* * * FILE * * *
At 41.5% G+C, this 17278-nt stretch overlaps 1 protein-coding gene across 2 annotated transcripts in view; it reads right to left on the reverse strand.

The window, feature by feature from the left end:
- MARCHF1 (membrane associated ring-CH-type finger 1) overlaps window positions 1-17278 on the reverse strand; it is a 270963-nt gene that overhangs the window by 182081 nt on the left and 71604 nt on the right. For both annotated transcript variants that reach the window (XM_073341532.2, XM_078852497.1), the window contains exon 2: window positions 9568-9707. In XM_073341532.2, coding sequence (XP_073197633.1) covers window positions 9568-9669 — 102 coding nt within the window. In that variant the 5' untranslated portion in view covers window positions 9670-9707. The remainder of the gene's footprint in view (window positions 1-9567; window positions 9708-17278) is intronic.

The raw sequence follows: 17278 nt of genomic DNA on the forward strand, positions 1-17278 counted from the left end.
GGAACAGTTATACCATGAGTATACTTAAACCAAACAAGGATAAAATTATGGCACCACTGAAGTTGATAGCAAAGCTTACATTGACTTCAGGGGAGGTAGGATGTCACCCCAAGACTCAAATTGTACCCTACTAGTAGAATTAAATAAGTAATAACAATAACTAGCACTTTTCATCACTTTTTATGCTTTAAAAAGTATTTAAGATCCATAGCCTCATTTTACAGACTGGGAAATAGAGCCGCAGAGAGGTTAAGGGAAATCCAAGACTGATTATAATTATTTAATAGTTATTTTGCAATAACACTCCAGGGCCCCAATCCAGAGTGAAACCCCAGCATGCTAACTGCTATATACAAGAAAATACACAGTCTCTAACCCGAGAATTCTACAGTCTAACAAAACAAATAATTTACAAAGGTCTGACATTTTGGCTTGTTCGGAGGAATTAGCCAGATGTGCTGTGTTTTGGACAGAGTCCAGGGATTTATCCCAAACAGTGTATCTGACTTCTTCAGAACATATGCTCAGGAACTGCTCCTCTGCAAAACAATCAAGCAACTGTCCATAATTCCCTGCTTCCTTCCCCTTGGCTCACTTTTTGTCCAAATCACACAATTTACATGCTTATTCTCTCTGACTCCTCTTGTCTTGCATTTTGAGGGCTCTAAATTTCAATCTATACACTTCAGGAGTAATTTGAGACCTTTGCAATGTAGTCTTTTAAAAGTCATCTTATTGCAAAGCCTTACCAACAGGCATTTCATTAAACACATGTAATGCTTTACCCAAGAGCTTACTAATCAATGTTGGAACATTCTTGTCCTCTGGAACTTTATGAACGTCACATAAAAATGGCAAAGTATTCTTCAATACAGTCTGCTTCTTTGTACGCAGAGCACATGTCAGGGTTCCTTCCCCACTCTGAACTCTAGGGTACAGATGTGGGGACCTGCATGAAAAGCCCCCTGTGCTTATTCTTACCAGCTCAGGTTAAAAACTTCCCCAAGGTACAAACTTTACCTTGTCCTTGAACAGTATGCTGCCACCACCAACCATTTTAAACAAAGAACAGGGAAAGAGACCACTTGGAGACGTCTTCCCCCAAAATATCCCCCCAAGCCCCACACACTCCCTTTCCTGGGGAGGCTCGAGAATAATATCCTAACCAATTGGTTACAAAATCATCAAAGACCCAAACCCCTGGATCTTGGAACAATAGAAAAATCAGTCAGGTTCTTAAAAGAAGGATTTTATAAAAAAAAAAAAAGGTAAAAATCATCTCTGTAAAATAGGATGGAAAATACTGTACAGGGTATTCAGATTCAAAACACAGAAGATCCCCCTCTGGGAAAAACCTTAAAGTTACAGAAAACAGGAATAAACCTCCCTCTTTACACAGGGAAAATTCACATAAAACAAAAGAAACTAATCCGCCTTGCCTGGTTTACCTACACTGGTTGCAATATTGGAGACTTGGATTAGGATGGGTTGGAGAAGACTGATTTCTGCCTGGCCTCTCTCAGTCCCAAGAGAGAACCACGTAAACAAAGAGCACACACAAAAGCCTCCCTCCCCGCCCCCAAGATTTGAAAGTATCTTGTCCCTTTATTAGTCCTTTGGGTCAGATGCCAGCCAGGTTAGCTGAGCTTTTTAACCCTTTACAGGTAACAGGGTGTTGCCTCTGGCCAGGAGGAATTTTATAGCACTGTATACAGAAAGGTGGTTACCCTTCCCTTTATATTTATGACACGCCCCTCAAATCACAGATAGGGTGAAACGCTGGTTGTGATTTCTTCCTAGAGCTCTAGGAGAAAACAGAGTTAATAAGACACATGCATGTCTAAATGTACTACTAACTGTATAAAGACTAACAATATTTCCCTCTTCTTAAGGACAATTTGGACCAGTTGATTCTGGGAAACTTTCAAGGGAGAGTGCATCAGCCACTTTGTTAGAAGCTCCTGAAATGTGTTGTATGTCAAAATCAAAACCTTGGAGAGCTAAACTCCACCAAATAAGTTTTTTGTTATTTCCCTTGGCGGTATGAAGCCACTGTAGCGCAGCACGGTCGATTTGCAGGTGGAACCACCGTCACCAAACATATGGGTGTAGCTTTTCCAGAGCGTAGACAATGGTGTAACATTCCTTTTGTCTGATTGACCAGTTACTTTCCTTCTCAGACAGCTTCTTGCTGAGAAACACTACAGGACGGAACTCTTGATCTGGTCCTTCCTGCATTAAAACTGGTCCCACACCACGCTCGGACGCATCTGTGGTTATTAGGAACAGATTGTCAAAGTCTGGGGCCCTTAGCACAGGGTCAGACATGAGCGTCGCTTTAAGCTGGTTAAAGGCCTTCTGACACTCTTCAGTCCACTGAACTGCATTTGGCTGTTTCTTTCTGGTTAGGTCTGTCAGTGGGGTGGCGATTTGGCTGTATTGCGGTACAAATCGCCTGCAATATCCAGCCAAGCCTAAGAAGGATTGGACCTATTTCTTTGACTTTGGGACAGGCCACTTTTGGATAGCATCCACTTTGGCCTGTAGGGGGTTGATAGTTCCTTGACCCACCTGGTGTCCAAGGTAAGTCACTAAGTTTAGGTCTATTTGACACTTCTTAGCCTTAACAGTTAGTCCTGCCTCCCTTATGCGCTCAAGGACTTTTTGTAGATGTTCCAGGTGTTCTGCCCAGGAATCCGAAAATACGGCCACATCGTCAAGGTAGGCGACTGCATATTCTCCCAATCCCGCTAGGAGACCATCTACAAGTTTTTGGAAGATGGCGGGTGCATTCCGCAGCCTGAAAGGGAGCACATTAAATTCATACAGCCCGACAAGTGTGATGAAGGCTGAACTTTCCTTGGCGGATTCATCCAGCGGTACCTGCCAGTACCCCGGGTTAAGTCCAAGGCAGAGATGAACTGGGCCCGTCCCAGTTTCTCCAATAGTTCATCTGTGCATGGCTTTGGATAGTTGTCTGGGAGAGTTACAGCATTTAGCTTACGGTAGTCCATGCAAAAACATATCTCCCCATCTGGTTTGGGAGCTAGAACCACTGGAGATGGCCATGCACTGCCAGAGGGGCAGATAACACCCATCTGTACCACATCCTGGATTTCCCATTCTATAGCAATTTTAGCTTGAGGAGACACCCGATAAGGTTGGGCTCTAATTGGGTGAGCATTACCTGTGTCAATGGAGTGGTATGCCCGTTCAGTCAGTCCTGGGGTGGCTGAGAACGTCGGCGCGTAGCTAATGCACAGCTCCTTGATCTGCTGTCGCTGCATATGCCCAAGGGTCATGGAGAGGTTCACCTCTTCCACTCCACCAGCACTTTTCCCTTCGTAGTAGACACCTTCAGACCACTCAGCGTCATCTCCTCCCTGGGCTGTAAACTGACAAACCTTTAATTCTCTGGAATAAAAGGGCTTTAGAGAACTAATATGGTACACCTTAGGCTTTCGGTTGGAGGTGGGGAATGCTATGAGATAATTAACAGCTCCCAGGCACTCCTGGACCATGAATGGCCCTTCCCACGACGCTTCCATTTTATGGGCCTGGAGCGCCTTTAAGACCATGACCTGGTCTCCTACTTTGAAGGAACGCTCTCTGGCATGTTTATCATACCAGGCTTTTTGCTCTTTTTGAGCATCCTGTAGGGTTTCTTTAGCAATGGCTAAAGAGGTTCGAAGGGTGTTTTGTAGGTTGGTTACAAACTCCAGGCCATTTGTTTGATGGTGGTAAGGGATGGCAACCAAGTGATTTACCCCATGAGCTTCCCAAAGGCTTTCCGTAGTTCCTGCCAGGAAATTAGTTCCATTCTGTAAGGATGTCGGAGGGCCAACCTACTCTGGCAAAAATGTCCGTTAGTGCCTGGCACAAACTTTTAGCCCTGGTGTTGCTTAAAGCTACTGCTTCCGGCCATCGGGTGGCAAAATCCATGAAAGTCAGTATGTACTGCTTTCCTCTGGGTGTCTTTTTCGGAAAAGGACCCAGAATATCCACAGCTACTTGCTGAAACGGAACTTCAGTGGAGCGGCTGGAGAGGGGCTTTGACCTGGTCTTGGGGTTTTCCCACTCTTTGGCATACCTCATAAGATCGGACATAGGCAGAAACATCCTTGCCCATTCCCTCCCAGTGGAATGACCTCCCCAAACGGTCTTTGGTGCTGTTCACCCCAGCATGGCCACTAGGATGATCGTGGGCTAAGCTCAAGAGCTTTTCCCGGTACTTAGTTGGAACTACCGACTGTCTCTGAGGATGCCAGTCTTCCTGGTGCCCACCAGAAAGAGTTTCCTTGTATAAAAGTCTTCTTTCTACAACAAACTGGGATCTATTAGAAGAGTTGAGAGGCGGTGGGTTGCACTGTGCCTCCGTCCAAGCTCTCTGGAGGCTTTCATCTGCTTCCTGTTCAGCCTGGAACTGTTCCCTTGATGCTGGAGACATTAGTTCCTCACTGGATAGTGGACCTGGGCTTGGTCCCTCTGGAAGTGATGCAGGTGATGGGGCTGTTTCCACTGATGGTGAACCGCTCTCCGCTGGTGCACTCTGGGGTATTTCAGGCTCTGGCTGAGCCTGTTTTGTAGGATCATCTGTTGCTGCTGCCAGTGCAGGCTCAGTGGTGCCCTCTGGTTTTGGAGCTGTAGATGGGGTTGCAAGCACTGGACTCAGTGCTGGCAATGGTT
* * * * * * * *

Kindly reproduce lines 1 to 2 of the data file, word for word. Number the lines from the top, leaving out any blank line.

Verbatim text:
At 41.5% G+C, this 17278-nt stretch overlaps 1 protein-coding gene across 2 annotated transcripts in view; it reads right to left on the reverse strand.

The window, feature by feature from the left end: